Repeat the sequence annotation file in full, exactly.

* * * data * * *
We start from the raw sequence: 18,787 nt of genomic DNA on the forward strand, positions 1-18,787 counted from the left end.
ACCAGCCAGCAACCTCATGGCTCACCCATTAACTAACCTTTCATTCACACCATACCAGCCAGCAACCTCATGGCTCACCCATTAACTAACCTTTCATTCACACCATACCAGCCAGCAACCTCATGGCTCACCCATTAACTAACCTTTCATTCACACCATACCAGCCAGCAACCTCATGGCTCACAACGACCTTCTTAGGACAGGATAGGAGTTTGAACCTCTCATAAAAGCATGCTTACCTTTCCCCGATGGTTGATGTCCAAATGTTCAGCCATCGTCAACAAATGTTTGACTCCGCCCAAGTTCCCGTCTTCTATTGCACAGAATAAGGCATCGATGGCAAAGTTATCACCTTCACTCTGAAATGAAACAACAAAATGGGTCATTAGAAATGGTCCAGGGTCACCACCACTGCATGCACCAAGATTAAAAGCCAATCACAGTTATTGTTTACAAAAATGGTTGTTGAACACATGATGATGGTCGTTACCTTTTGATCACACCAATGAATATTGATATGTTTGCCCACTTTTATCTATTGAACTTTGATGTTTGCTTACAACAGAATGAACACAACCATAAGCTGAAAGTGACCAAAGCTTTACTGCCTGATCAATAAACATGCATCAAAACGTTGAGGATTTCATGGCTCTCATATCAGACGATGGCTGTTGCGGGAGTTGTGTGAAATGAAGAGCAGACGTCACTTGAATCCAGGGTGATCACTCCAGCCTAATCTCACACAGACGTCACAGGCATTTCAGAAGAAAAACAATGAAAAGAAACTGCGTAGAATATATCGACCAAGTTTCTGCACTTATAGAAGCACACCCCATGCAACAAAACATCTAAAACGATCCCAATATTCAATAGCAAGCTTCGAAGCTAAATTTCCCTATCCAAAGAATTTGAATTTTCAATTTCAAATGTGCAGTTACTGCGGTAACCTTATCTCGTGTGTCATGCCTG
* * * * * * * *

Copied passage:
We start from the raw sequence: 18,787 nt of genomic DNA on the forward strand, positions 1-18,787 counted from the left end.
ACCAGCCAGCAACCTCATGGCTCACCCATTAACTAACCTTTCATTCACACCATACCAGCCAGCAACCTCATGGCTCACCCATTAACTAACCTTTCATTCACACCATACCAGCCAGCAACCTCATGGCTCACCCATTAACTAACCTTTCATTCACACCATACCAGCCAGCAACCTCATGGCTCACAACGACCTTCTTAGGACAGGATAGGAGTTTGAACCTCTCATAAAAGCATGCTTACCTTTCCCCGATGGTTGATGTCCAAATGTTCAGCCATCGTCAACAAATGTTTGACTCCGCCCAAGTTCCCGTCTTCTATTGCACAGAATAAGGCATCGATGGCAAAGTTATCACCTTCACTCTGAAATGAAACAACAAAATGGGTCATTAGAAATGGTCCAGGGTCACCACCACTGCATGCACCAAGATTAAAAGCCAATCACAGTTATTGTTTACAAAAATGGTTGTTGAACACATGATGATGGTCGTTACCTTTTGATCACACCAATGAATATTGATATGTTTGCCCACTTTTATCTATTGAACTTTGATGTTTGCTTACAACAGAATGAACACAACCATAAGCTGAAAGTGACCAAAGCTTTACTGCCTGATCAATAAACATGCATCAAAACGTTGAGGATTTCATGGCTCTCATATCAGACGATGGCTGTTGCGGGAGTTGTGTGAAATGAAGAGCAGACGTCACTTGAATCCAGGGTGATCACTCCAGCCTAATCTCACACAGACGTCACAGGCATTTCAGAAGAAAAACAATGAAAAGAAACTGCGTAGAATATATCGACCAAGTTTCTGCACTTATAGAAGCACACCCCATGCAACAAAACATCTAAAACGATCCCAATATTCAATAGCAAGCTTCGAAGCTAAATTTCCCTATCCAAAGAATTTGAATTTTCAATTTCAAATGTGCAGTTACTGCGGTAACCTTATCTCGTGTGTCATGCCTG